This past week, the same friend helped me build a larger bed out by the shed. We bought 4X4 lumber on sale at Lowe’s and created this 8’X4′ bed. I put cedar mulch in the bottom to keep the soil from dropping down into the lava too quickly, and now I’ve started to shovel in more “pig dirt.” As soon as it’s full of soil, I’ll plant more veggies.
I’ll build a few more of these larger beds. As you can see, it will take a lot of buckets before I fill this bed! This represents only three buckets of “pig dirt.”
I can hardly wait to show you pictures of the new veggies that will be growing here. So far, the wild local mouflin sheep haven’t decided to eat my produce before I do.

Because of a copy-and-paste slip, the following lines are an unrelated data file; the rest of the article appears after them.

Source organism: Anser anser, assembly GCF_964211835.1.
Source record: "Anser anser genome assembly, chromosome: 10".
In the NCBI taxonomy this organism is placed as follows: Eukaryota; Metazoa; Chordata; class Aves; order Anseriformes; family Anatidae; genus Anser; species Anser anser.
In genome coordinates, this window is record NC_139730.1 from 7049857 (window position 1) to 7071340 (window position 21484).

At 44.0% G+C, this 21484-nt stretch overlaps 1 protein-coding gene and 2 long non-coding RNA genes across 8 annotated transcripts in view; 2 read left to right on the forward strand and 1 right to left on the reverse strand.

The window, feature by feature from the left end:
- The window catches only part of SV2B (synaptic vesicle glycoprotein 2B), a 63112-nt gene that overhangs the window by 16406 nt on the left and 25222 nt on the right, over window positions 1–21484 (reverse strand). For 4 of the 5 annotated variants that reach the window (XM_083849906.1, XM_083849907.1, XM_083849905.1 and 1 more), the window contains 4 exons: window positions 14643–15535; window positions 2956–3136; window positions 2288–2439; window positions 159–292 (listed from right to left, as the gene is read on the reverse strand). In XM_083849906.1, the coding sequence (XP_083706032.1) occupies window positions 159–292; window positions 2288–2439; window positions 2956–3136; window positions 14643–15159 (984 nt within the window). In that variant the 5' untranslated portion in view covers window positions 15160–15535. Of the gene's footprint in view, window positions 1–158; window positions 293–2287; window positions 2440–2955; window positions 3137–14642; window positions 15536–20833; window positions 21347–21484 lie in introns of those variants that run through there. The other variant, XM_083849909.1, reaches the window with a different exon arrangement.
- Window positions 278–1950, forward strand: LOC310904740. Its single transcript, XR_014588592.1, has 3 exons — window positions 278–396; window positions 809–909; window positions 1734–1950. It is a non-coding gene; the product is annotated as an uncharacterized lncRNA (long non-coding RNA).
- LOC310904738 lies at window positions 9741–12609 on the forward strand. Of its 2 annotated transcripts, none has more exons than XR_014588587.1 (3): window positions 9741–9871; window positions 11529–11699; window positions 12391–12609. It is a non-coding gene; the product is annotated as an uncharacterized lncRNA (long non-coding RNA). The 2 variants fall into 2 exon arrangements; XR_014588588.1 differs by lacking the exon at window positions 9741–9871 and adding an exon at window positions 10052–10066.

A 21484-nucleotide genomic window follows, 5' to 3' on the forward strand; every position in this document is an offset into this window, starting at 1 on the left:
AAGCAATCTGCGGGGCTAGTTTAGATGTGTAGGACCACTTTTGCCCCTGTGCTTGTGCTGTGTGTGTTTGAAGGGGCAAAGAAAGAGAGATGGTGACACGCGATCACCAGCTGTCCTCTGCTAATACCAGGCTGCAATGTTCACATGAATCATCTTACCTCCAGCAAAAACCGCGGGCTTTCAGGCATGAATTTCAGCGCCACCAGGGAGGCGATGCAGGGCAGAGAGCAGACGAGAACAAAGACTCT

The first item to be addressed on our acre of lava was a 15,000 gallon water catchment tank full of algae. The water in the tank was full to the brim, but the color of the green on the sides of this blog! In the toilets, it was almost black.
I found a young man in the area who worked on water tanks http://www.poolbrite.net/. He took one look inside and vowed he’d never seen a tank so green, and definitely didn’t encourage me to use it! Over the next few weeks, he “shocked” the water several times, killed off all the algae, then vacuumed it out. He went through this process several times, before he felt it was useable.
Notice, I didn’t say “drinkable!” Even after a couple of years, I still buy my drinking water, although I’m sure it is fine now. I plan to put in an ultra violet filter that will make it safe for drinking.